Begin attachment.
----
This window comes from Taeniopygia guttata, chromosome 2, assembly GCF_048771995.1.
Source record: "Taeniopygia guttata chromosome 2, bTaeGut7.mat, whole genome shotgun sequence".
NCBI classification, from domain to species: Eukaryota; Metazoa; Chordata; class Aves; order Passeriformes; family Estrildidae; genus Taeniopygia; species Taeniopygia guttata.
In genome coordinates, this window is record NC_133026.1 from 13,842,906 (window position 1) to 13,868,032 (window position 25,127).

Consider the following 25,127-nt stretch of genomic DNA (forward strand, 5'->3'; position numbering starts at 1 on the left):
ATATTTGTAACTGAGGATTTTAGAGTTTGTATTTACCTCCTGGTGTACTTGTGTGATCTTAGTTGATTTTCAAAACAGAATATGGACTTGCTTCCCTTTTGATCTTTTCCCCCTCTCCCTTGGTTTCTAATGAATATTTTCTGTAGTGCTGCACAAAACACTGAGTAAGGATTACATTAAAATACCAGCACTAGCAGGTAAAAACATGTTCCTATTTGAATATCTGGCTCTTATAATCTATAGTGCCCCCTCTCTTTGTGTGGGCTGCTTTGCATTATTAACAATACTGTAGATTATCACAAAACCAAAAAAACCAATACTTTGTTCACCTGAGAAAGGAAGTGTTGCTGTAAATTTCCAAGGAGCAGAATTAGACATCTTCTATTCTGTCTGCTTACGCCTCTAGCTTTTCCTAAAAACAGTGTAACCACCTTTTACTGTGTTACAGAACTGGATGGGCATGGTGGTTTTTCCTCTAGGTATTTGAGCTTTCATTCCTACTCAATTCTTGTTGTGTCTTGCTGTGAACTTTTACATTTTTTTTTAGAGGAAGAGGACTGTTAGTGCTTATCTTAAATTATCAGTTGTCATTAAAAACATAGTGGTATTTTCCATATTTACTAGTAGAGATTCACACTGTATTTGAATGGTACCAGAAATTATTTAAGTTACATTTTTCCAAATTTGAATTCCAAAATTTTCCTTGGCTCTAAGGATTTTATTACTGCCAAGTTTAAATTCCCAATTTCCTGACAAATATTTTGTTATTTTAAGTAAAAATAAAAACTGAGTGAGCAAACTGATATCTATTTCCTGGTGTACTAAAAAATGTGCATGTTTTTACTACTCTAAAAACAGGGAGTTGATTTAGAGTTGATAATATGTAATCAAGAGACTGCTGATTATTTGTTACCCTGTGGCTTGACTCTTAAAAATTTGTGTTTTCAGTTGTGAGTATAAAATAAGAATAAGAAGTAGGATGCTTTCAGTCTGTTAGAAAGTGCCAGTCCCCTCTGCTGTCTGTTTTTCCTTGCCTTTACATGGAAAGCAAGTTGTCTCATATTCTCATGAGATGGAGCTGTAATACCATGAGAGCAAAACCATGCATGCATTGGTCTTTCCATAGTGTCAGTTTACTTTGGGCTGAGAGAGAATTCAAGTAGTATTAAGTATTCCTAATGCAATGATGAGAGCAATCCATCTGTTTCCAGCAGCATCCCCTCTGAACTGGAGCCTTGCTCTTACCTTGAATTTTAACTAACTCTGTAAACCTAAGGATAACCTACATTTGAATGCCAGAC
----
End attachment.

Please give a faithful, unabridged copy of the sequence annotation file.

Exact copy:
This window comes from Taeniopygia guttata, chromosome 2, assembly GCF_048771995.1.
Source record: "Taeniopygia guttata chromosome 2, bTaeGut7.mat, whole genome shotgun sequence".
NCBI classification, from domain to species: Eukaryota; Metazoa; Chordata; class Aves; order Passeriformes; family Estrildidae; genus Taeniopygia; species Taeniopygia guttata.
In genome coordinates, this window is record NC_133026.1 from 13,842,906 (window position 1) to 13,868,032 (window position 25,127).

Consider the following 25,127-nt stretch of genomic DNA (forward strand, 5'->3'; position numbering starts at 1 on the left):
ATATTTGTAACTGAGGATTTTAGAGTTTGTATTTACCTCCTGGTGTACTTGTGTGATCTTAGTTGATTTTCAAAACAGAATATGGACTTGCTTCCCTTTTGATCTTTTCCCCCTCTCCCTTGGTTTCTAATGAATATTTTCTGTAGTGCTGCACAAAACACTGAGTAAGGATTACATTAAAATACCAGCACTAGCAGGTAAAAACATGTTCCTATTTGAATATCTGGCTCTTATAATCTATAGTGCCCCCTCTCTTTGTGTGGGCTGCTTTGCATTATTAACAATACTGTAGATTATCACAAAACCAAAAAAACCAATACTTTGTTCACCTGAGAAAGGAAGTGTTGCTGTAAATTTCCAAGGAGCAGAATTAGACATCTTCTATTCTGTCTGCTTACGCCTCTAGCTTTTCCTAAAAACAGTGTAACCACCTTTTACTGTGTTACAGAACTGGATGGGCATGGTGGTTTTTCCTCTAGGTATTTGAGCTTTCATTCCTACTCAATTCTTGTTGTGTCTTGCTGTGAACTTTTACATTTTTTTTTAGAGGAAGAGGACTGTTAGTGCTTATCTTAAATTATCAGTTGTCATTAAAAACATAGTGGTATTTTCCATATTTACTAGTAGAGATTCACACTGTATTTGAATGGTACCAGAAATTATTTAAGTTACATTTTTCCAAATTTGAATTCCAAAATTTTCCTTGGCTCTAAGGATTTTATTACTGCCAAGTTTAAATTCCCAATTTCCTGACAAATATTTTGTTATTTTAAGTAAAAATAAAAACTGAGTGAGCAAACTGATATCTATTTCCTGGTGTACTAAAAAATGTGCATGTTTTTACTACTCTAAAAACAGGGAGTTGATTTAGAGTTGATAATATGTAATCAAGAGACTGCTGATTATTTGTTACCCTGTGGCTTGACTCTTAAAAATTTGTGTTTTCAGTTGTGAGTATAAAATAAGAATAAGAAGTAGGATGCTTTCAGTCTGTTAGAAAGTGCCAGTCCCCTCTGCTGTCTGTTTTTCCTTGCCTTTACATGGAAAGCAAGTTGTCTCATATTCTCATGAGATGGAGCTGTAATACCATGAGAGCAAAACCATGCATGCATTGGTCTTTCCATAGTGTCAGTTTACTTTGGGCTGAGAGAGAATTCAAGTAGTATTAAGTATTCCTAATGCAATGATGAGAGCAATCCATCTGTTTCCAGCAGCATCCCCTCTGAACTGGAGCCTTGCTCTTACCTTGAATTTTAACTAACTCTGTAAACCTAAGGATAACCTACATTTGAATGCCAGAC